Or against them, as the case so often was outside the Order.

Shrugging off her pack, Gruki knelt down. 'Should I prepare torches?' she asked. 'Looks dark in there.' Her eyesight was better than most, but that was not to say she was without her limits. Everyone had them. Even Syr Kaarle, and he was a fully-fledged Sworn.

The sound came again, closer this time. Somewhere between a shriek and a snarl, it made the hairs on the back of Gruki's neck stand up. 'Forgive me, Syr,' she said, voice amplified by concern, 'but I'm pretty sure that wasn't an animal.' She was a student of the Wyld, and whilst her knowledge of the natural world was far from perfect, it was not so flawed as to trick her into thinking the sound could have belonged to an animal.

Unless...

Kaarle
 
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Torches?

“ Certainly. “ The affirmation was little more than a grunt, his attention occupied by the dark. He squinted, shading his eyes with a flat palm.

The little chamber immediately after the archway, while empty, terminated to a doorway which held but the remnants of hinges. After that, the gloom deepened, broken only by a little sliver of light made opaque by the ever swirling dust in the air. At least the ventilation works, then — what joy, to not suffocate to death in the underground.

Gruki’s remark roused him to attention belatedly, prying out a little inquisitive hmh and the arch of brows. Not an animal? Only pretty sure?

“ Then it is not an animal. “ He stated in a shrug, glancing at her like she’d just told him the grass is green. My, what groundbreaking news, we’ve some eldritch beast of the deep in our hands — cancel the expedition. Shaking his head in disproportionate disappointment, he dug in his pack for some of the reagents he’d prepared.

“ We’ll be fine, Gruki, whatever it is. I’ve a big knife. “ He said, tapping at the blade at his belt. From there, his hand gestured at her sword.

“ And look at the size of yours. Absolutely horrible to maneuver in confined spaces, so we should hope we don’t get surprised in one. “ Like all the corridors in this outpost, I bet. Showing not a flicker of worry on his face, he closed the drawstring on his pack and slung it back over his shoulder.

“ Let’s see what this does. “ One of the clay spheres in hand, he made a gesture to produce flame into its fuse. In a shift of powder and click of stone, he sent it through the distant doorway.

A shell gave way, releasing a sound like an elk’s call. And for a moment, within the rectangle was nothing but a bright red light and smoke with the tinge of sulphur.

Gruki
 
Gruki looked at Kaarle, then, her sword. 'Yes,' she said, 'I suppose it is quite big.' Drawing her steel, she gave it a test whirl before holding it up to the light of day. I can make it work, she thought, sliding it home with a satisfying hiss. Out of the corner of her eye, she saw Syr Kaarle relax.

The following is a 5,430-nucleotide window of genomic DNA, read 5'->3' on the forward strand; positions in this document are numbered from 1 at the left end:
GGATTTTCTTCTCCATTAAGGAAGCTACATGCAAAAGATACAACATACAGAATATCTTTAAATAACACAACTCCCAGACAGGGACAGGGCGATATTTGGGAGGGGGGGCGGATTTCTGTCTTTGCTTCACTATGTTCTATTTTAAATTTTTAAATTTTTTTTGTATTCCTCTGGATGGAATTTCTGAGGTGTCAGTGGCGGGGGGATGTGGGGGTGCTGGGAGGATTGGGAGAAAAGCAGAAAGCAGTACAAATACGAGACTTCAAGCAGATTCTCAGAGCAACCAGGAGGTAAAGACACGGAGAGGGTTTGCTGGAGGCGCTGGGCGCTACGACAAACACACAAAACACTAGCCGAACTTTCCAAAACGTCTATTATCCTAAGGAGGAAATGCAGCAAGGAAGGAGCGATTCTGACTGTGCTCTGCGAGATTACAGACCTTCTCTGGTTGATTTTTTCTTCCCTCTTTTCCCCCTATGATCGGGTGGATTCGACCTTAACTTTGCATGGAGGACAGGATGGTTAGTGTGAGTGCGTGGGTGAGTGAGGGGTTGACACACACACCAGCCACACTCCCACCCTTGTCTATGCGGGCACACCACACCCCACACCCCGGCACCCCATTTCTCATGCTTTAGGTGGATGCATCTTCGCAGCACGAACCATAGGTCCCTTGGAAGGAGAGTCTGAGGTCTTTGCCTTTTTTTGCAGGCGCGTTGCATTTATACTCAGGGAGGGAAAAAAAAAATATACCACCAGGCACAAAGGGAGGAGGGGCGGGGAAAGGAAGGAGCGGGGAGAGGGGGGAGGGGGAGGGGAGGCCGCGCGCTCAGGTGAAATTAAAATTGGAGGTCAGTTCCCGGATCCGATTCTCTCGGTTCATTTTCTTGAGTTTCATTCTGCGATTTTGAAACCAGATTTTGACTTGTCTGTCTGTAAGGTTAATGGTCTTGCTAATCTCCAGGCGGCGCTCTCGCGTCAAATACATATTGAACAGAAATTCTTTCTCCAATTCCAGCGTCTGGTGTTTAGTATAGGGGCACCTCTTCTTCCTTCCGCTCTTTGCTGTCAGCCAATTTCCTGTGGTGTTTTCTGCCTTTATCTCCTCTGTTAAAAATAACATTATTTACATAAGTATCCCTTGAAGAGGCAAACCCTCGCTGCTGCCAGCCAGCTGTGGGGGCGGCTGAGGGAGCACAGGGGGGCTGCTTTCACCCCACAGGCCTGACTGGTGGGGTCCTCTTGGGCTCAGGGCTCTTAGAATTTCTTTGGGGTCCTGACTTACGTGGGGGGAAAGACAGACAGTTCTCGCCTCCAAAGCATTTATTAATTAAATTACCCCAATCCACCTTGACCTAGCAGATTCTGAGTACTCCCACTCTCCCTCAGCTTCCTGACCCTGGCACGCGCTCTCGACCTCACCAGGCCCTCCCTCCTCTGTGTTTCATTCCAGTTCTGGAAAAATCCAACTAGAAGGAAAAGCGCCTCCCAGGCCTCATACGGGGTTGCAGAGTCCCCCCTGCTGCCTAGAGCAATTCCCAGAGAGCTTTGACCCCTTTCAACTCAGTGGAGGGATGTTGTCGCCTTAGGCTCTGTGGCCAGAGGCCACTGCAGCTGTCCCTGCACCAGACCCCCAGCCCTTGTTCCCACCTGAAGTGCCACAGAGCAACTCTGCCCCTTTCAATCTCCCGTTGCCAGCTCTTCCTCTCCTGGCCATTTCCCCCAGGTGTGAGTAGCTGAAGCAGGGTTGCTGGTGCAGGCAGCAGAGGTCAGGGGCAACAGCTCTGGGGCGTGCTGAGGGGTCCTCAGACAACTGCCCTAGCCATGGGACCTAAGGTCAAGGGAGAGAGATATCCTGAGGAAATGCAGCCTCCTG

What? Did he think she was about to use it on him?

Preparing the torches -one for her and one for him- the big squire tucked them both under her left arm, careful not to damage the heads. There was a flash of flame-light as Kaarle lit the fuse on his little firework. The flash that followed was brighter, more powerful. Gruki detected a whiff of something sulphuric, as the smoke clogged the entranceway.

Was he trying to flush the not-animal out? Maybe. Whatever the case, they were left blind until the mountain winds dispersed the smoke, deeper into the ruins.

Striking life into one of the torches, she passed it to the knight. She secured her pack's straps as someone crunched up the path behind them. 'Coming with?' she asked the Guide, smiling up at her. 'Oh, heavens, no! No, I just came to wish you luck.'


'What for?'

'In finding what you climbed all the way up here for,' she said, wrinkling her nose at the odious smell. Like rotten eggs. 'Well, thank you!' Gruki stood, turned to Kaarle. 'Shall we?'

Kaarle
 
Well. Appeared it did a whole lot of nothing.

Humming thoughtfully, he watched the red flare fade. Silence reigned, residue of the smoke drifting past him where he stood in the middle of the archway. Curious — that usually roused at least some sort of—

The offered torch was accepted in but a nod, his stare undetaching from his point of interest. As the two conversed behind his back, he paid it no mind, ear perked to any which sound from wherein they were to stray in quick succession. None was there, of a sudden.

It’d turned to a tomb, biding ill. He drew in a breath, deep, like a man bracing for pain or a dive. Both?

“ We shall. “ He responded to the squire, glancing past his shoulder. Without delay, he made true to it and begun forth, steps slowly gaining an echo as he crossed the first chamber. Nothing happened even as he crossed through the doorway in a swift pace, one hand on the hilt of his knife and stare whipping about at every suspect shadow.

So far so good. Or not.

“ If you were to store an artifact, Gruki — “ He said, tone easy as he took a look around the second room, one long and narrow with slits for windows on the left and two staircases sinking to the stone floor at the end. They came together at the middle, then split again to separate headings. He walked on, figure aflicker as he passed through stripes of pale light.